Saturday 03 Dec 2016

Fundraising
Jennifer Flaten

Packs of teenagers roam my neighborhood. They methodically work their way through our subdivision, not stopping until they have checked every house. I have the lights off and the blinds drawn hoping they pass by my house without stopping. Is it the end of times?

No, it is school fundraising week. During the second week of school, instead of coming home with backpacks full of homework, the kids come home with backpacks stuffed with fundraising catalogs.

The kids are always excited about fundraising week, because it means several classes are cut short in order to fit in the fundraising assembly. It doesn’t matter what the assembly is about, the kids would sit through an assembly on the new tax code if it meant they got out of gym class five minutes early.

Yes, a whole hour assembly devoted to pumping the kids up about selling, in our case, magazines. The school highly encourages the kids to sell as many magazines as they can. Think of it as a junior Glengarry Glen Ross. No, actually the pressure is worse than at Glengarry Glen Ross. 

There are wild promises of helicopter rides for the best sellers. As far, as I know no one ever sells the dollar amount necessary to merit a limo ride, let alone a helicopter. Although, the kids always report that a friend or a friend’s cousin sold enough to drive past the airport.

If only the magazine fundraiser was the only fundraiser, but alas it is not. It is only the first of many fundraisers. Schools hold one fundraiser to bring in cash for the school in general. In addition, each club your kid belongs to will have a separate fundraiser to generate money for their activities, such as buying pizza for the end of year drama cast party.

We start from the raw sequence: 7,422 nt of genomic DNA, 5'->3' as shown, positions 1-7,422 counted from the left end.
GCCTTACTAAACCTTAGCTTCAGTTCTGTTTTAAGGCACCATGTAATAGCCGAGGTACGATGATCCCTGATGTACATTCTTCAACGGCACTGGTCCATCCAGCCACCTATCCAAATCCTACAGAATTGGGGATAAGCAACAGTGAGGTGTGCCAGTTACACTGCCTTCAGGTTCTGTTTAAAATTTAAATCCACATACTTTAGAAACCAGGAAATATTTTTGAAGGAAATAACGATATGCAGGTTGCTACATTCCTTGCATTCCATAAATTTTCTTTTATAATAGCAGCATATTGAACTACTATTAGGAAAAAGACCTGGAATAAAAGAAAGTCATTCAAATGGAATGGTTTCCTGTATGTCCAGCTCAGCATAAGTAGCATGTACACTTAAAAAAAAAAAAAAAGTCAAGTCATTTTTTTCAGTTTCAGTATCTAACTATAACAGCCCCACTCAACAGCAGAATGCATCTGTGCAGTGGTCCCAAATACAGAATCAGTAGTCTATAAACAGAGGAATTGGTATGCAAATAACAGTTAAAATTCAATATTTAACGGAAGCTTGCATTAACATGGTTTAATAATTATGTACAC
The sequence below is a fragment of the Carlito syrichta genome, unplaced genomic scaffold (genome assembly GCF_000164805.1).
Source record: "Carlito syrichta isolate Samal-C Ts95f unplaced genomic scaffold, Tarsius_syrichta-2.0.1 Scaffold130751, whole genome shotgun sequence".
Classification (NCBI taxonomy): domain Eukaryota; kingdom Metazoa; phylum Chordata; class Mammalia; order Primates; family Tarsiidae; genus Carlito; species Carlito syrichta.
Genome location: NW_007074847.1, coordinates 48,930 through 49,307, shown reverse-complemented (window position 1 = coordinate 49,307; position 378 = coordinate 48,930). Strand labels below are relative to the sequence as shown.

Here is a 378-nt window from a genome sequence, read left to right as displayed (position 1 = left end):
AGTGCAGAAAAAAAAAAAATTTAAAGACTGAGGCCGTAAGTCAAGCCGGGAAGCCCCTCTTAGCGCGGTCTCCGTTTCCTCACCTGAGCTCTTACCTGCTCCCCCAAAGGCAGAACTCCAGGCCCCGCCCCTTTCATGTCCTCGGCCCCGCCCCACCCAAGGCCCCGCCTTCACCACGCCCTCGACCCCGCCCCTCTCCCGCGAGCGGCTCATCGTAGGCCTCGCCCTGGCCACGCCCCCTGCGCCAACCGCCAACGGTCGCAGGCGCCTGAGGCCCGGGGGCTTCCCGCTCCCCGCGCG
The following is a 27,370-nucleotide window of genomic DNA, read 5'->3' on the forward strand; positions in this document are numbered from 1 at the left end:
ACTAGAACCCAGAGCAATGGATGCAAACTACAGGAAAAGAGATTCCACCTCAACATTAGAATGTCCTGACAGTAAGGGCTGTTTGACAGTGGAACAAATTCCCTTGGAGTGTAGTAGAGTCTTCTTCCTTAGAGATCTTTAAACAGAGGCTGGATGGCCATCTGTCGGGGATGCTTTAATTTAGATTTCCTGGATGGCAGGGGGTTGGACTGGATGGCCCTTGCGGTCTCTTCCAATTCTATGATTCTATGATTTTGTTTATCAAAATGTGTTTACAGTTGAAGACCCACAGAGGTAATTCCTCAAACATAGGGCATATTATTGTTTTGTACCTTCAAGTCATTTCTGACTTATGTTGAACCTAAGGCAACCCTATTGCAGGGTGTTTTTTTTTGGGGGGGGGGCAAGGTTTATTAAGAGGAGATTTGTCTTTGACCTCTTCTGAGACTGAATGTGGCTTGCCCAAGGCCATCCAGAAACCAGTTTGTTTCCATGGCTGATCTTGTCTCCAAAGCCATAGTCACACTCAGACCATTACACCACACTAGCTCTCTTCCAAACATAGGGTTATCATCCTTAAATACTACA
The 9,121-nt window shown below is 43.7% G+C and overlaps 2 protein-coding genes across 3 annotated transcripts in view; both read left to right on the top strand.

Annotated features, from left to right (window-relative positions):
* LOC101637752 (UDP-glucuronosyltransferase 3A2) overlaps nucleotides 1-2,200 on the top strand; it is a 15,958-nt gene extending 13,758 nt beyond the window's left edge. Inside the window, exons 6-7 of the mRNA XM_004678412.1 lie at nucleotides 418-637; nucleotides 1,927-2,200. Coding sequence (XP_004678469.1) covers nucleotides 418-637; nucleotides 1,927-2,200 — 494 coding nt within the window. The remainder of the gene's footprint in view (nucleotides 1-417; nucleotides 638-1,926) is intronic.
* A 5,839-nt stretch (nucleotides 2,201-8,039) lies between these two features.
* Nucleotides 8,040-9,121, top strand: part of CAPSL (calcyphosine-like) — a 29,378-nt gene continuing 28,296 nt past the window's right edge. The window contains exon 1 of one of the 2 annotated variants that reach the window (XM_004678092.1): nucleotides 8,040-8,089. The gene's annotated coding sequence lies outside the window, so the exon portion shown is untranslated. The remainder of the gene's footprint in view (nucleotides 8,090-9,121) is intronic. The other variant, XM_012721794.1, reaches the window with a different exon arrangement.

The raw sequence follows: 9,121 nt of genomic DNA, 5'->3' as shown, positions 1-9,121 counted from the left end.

Last year, lower middle school student council members sold strudel. Eh, tasty pastry is a whole hell of a lot better than what the upper middle school student council members had to peddle. They were selling meat.

You read that right M-E-A-T. Sure, I am going to buy a gross of steaks from some sweaty teenager who appears on my doorstep at nine pm. You’d think someone ringing my doorbell offering me a case of sausage would be an aberration, but it happens more than you would think. I stick by my family motto “never buy meat from a door to door salesman”.

The meat is unusual, but I think they have to be unusual. Every kid in the tri-county area is peddling something, how do you get people to buy yet another overpriced fundraiser item?

Well, you offer them something unusual; hence the meat. How many rolls of paper do you need, really? The same goes for Christmas trees, although I personally have five, but that what I do. I do know exactly how many chocolate bars I need but I am not going to tell you and no you can‘t come count the empty wrappers.

 

I eagerly wait for the day the kids come home with a catalog of cupcakes. The kids love everything in the catalog; it doesn’t matter if it is strudel or wrapping paper they want to buy two of everything. If I let them, they would single handedly fund the schools next three campaigns.

Packs of teenagers roam my neighborhood. They methodically work their way through our subdivision, not stopping until they have checked every house. I have the lights off and the blinds drawn hoping they pass by my house without stopping. Is it the end of times?